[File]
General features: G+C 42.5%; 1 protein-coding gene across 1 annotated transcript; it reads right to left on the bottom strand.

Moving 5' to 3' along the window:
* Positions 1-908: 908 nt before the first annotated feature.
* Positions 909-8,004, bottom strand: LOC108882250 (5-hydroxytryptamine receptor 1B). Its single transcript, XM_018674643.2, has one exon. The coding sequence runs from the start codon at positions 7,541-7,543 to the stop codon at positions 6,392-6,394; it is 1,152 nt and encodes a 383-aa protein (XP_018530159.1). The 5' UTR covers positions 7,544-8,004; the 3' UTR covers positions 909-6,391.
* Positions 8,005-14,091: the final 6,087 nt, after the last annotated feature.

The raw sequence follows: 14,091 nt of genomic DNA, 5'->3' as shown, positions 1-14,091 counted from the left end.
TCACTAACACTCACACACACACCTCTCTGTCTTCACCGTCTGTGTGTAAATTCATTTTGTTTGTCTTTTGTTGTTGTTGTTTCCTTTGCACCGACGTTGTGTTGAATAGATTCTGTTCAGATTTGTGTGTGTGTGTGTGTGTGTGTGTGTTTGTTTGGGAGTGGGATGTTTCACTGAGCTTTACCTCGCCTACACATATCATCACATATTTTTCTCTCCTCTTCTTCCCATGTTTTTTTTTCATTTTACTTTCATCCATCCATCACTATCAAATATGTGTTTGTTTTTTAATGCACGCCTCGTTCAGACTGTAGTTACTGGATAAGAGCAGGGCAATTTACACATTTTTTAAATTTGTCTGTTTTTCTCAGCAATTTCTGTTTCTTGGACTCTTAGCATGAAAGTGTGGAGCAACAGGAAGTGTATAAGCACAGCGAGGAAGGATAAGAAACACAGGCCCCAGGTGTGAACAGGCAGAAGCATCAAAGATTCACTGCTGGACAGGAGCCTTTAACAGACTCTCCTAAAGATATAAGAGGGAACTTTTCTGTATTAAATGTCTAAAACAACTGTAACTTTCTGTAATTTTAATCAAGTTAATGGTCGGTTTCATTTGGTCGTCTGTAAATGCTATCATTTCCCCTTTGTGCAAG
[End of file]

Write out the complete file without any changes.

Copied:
General features: G+C 42.5%; 1 protein-coding gene across 1 annotated transcript; it reads right to left on the bottom strand.

Moving 5' to 3' along the window:
* Positions 1-908: 908 nt before the first annotated feature.
* Positions 909-8,004, bottom strand: LOC108882250 (5-hydroxytryptamine receptor 1B). Its single transcript, XM_018674643.2, has one exon. The coding sequence runs from the start codon at positions 7,541-7,543 to the stop codon at positions 6,392-6,394; it is 1,152 nt and encodes a 383-aa protein (XP_018530159.1). The 5' UTR covers positions 7,544-8,004; the 3' UTR covers positions 909-6,391.
* Positions 8,005-14,091: the final 6,087 nt, after the last annotated feature.

The raw sequence follows: 14,091 nt of genomic DNA, 5'->3' as shown, positions 1-14,091 counted from the left end.
TCACTAACACTCACACACACACCTCTCTGTCTTCACCGTCTGTGTGTAAATTCATTTTGTTTGTCTTTTGTTGTTGTTGTTTCCTTTGCACCGACGTTGTGTTGAATAGATTCTGTTCAGATTTGTGTGTGTGTGTGTGTGTGTGTGTGTTTGTTTGGGAGTGGGATGTTTCACTGAGCTTTACCTCGCCTACACATATCATCACATATTTTTCTCTCCTCTTCTTCCCATGTTTTTTTTTCATTTTACTTTCATCCATCCATCACTATCAAATATGTGTTTGTTTTTTAATGCACGCCTCGTTCAGACTGTAGTTACTGGATAAGAGCAGGGCAATTTACACATTTTTTAAATTTGTCTGTTTTTCTCAGCAATTTCTGTTTCTTGGACTCTTAGCATGAAAGTGTGGAGCAACAGGAAGTGTATAAGCACAGCGAGGAAGGATAAGAAACACAGGCCCCAGGTGTGAACAGGCAGAAGCATCAAAGATTCACTGCTGGACAGGAGCCTTTAACAGACTCTCCTAAAGATATAAGAGGGAACTTTTCTGTATTAAATGTCTAAAACAACTGTAACTTTCTGTAATTTTAATCAAGTTAATGGTCGGTTTCATTTGGTCGTCTGTAAATGCTATCATTTCCCCTTTGTGCAAG